Antecedents and Pronouns in Business Writing

Antecedents

What are they and how do they relate to pronouns?

These two are intertwined inextricably.  You cannot have one without the other. 

  • A pronoun is a word that takes the place of a noun. 
  • An antecedent is the word to which the pronoun refers.

State the noun first.  The noun must be mentioned first -  BEFORE we use a pronoun -  so we know who we are referring to.

  • Then, instead of having to repeat the noun over and over again, refer to the noun by using the pronoun.  
  • The noun has a place (cede…) before – (ante).
  • Once we have mentioned the noun, we can safely use the pronoun and we know who the pronoun refers to.  There will be no confusion.


Example One -

  • John is a student at the high school.  He is in tenth grade.

The pronoun is “he.” It takes the place of the noun "John."  The pronoun refers to the noun “John.” 

  • When we read “he is …” we know that we are talking about “John.” 
  • “John” is mentioned BEFORE the pronoun “he” and so we know who "he" is. 

If you don't mention the noun first (before the pronoun) then you have no idea who "he" is.


Example Two -

  • Julie and Susan are travelling to Anguilla.  They will be away for 10 days.

The pronoun is “they.”  It takes the place of the noun "Julie and Susan."   It refers to “Julie and Susan.” 

  • When we read “they will be…” we know that we are talking about “Julie and Susan.” 
  • "Julie and Susan" are mentioned BEFORE the pronoun "they" and so we know who "they" are.

The word that the pronoun refers to is called the antecedent because it appears BEFORE the pronoun.


The pronoun must agree in number with its antecedent

The noun is the word that the pronoun refers to.

  • This word (a noun) mentioned BEFORE the pronoun is necessary for the reader to understand the pronoun.
  • Without something specific to refer to, the pronoun is meaningless -  or worse, confusing.

Confusion results in careless speech.  Some people speak informally using pronouns very often - too often. With no reference, it is very difficult to understand the meaning.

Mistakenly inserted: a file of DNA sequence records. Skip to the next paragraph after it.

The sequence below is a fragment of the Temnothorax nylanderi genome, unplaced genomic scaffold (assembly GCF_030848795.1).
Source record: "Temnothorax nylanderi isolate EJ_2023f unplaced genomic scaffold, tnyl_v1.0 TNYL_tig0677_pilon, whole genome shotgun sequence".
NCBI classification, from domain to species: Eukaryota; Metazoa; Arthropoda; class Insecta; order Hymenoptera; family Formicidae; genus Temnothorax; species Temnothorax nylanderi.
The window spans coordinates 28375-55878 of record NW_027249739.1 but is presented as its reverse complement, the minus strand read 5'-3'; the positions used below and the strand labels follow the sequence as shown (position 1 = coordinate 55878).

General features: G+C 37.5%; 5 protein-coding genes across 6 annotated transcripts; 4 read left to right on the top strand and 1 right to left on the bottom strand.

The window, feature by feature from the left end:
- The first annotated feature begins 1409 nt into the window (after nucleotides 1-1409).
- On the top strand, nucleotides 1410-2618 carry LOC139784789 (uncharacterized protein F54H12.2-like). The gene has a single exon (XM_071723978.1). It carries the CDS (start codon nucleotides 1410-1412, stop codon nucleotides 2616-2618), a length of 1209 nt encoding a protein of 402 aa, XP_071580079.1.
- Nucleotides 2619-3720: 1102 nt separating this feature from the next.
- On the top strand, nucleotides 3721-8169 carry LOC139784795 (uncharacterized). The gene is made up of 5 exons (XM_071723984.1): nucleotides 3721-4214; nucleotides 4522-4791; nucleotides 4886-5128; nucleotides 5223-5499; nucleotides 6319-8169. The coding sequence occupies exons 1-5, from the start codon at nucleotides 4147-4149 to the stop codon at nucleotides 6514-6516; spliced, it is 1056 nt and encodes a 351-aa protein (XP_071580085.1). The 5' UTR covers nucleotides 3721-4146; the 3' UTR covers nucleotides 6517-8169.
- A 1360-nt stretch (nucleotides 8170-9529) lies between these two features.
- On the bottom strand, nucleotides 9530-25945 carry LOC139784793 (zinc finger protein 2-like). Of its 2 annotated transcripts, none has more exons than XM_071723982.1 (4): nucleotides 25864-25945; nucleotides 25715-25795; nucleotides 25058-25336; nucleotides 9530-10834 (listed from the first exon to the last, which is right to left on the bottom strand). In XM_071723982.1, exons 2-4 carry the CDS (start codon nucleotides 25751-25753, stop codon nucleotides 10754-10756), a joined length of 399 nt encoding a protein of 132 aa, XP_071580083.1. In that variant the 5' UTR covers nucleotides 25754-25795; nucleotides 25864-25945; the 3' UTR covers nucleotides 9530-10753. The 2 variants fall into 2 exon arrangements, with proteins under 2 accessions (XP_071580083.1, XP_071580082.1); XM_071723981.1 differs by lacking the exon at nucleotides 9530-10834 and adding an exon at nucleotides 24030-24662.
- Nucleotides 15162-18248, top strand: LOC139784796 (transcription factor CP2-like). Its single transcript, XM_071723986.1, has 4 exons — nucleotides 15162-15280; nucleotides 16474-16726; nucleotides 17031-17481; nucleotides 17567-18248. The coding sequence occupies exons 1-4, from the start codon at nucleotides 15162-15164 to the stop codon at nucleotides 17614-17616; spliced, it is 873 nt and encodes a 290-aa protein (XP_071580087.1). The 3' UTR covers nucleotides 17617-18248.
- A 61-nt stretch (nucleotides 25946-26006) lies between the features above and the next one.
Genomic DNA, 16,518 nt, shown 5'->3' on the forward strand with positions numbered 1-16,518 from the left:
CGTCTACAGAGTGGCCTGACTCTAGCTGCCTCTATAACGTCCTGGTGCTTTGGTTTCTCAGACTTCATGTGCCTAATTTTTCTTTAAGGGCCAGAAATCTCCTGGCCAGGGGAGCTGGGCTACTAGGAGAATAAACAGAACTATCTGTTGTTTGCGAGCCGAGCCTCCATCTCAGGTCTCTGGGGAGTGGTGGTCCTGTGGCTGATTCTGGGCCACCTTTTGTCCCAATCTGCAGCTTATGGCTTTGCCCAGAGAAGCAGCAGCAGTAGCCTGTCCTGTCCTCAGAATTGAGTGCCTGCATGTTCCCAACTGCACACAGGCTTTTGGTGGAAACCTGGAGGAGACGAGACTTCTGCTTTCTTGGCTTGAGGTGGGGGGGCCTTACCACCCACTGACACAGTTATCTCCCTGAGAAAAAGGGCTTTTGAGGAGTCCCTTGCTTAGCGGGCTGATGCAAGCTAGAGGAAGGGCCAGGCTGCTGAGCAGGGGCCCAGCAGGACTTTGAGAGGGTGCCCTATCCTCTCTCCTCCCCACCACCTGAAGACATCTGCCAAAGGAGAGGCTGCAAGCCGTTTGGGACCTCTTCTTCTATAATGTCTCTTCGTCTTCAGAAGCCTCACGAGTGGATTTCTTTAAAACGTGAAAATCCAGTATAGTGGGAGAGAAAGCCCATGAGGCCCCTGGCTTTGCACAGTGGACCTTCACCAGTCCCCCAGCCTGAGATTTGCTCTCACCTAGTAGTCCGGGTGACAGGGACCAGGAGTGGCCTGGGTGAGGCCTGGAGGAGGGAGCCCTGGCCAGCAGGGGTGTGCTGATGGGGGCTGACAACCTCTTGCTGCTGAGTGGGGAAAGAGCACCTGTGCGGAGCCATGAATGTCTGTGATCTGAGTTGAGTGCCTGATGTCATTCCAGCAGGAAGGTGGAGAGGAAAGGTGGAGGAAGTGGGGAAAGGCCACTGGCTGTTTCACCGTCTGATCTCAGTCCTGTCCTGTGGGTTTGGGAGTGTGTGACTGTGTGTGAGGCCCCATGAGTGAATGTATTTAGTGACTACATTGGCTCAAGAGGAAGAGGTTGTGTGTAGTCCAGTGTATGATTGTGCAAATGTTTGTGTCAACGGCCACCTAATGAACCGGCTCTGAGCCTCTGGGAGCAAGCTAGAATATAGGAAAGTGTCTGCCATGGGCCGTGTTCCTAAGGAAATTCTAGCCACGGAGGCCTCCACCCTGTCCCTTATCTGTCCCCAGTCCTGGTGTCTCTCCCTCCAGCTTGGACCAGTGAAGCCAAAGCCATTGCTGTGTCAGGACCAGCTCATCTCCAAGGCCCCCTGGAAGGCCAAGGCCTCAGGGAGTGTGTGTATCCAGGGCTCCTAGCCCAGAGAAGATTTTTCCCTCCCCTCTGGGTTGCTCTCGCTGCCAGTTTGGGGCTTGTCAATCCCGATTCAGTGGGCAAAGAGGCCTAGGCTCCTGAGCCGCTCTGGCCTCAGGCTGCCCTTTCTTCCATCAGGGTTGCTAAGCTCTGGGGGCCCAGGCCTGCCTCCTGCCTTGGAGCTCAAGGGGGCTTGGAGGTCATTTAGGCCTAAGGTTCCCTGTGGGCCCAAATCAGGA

• Clear communication relies on clear and complete references.  
  • If you do use pronouns, be sure that the reader knows what the pronoun refers to.

Proofread for accuracy in all that you do.

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Try to avoid the awkward "he/she" or "he or she"

  If possible, when you can avoid “he or she” you will have a much more effective writing. 

For example:

  • A student must register for classes by August 30.  He or she will receive a confirmation.

In the above, the noun “student”  is singular.  Since there is no gender indicated, to be accurate, you must refer to both “he or she.”  This double reference is awkward.


Improve your writing.  Instead, the following is much better:

  • Students must register for classes by August 30.  They  will receive confirmation.

In the above, the original noun "students" is plural.  The pronoun "they" correctly refers to the plural noun.


An error - when the noun and pronoun do not agree in number

Often, an error results because the pronoun does not agree in number with the noun it refers to. 

This is very true with such pronouns as “everyone” and “someone.”  There are a few others in this category as well.

  • Someone is singular.
  • Everyone is singular.


Someone is singular and everyone is also singular.  The error occurs when a pronoun “they” (which is plural) is used to refer to "someone" or "everyone" which are both singular. See an example of the error below:

  • Someone will be there to start the clock.  They will …


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LINK - Return to Pronouns from Antecedents